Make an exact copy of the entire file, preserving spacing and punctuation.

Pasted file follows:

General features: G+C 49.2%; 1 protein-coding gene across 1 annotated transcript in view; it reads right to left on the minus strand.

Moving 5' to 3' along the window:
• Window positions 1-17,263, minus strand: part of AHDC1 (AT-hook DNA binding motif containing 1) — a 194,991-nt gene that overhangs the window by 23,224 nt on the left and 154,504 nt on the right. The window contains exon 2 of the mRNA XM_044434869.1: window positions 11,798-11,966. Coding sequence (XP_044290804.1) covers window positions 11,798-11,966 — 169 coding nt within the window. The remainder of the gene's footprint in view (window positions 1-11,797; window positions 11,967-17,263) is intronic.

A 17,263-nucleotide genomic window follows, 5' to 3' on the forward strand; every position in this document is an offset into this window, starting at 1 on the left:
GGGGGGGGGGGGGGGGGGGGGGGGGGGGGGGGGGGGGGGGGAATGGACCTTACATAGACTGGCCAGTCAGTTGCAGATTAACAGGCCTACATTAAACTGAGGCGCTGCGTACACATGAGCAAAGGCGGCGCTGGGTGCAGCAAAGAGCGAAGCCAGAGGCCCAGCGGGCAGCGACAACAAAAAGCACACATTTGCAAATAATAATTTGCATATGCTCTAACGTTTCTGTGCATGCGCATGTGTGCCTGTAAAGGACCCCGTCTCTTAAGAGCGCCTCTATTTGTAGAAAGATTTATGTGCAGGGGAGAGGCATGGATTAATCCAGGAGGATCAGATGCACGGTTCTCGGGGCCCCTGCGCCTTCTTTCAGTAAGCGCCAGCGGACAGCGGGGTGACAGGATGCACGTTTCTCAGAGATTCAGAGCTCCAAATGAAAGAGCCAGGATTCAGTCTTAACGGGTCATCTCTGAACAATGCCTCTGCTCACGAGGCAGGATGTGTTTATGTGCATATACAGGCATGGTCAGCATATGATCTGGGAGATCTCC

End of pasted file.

General features: G+C 49.2%; 1 protein-coding gene across 1 annotated transcript in view; it reads right to left on the minus strand.

Moving 5' to 3' along the window:
• Window positions 1-17,263, minus strand: part of AHDC1 (AT-hook DNA binding motif containing 1) — a 194,991-nt gene that overhangs the window by 23,224 nt on the left and 154,504 nt on the right. The window contains exon 2 of the mRNA XM_044434869.1: window positions 11,798-11,966. Coding sequence (XP_044290804.1) covers window positions 11,798-11,966 — 169 coding nt within the window. The remainder of the gene's footprint in view (window positions 1-11,797; window positions 11,967-17,263) is intronic.

A 17,263-nucleotide genomic window follows, 5' to 3' on the forward strand; every position in this document is an offset into this window, starting at 1 on the left:
GGGGGGGGGGGGGGGGGGGGGGGGGGGGGGGGGGGGGGGGGAATGGACCTTACATAGACTGGCCAGTCAGTTGCAGATTAACAGGCCTACATTAAACTGAGGCGCTGCGTACACATGAGCAAAGGCGGCGCTGGGTGCAGCAAAGAGCGAAGCCAGAGGCCCAGCGGGCAGCGACAACAAAAAGCACACATTTGCAAATAATAATTTGCATATGCTCTAACGTTTCTGTGCATGCGCATGTGTGCCTGTAAAGGACCCCGTCTCTTAAGAGCGCCTCTATTTGTAGAAAGATTTATGTGCAGGGGAGAGGCATGGATTAATCCAGGAGGATCAGATGCACGGTTCTCGGGGCCCCTGCGCCTTCTTTCAGTAAGCGCCAGCGGACAGCGGGGTGACAGGATGCACGTTTCTCAGAGATTCAGAGCTCCAAATGAAAGAGCCAGGATTCAGTCTTAACGGGTCATCTCTGAACAATGCCTCTGCTCACGAGGCAGGATGTGTTTATGTGCATATACAGGCATGGTCAGCATATGATCTGGGAGATCTCC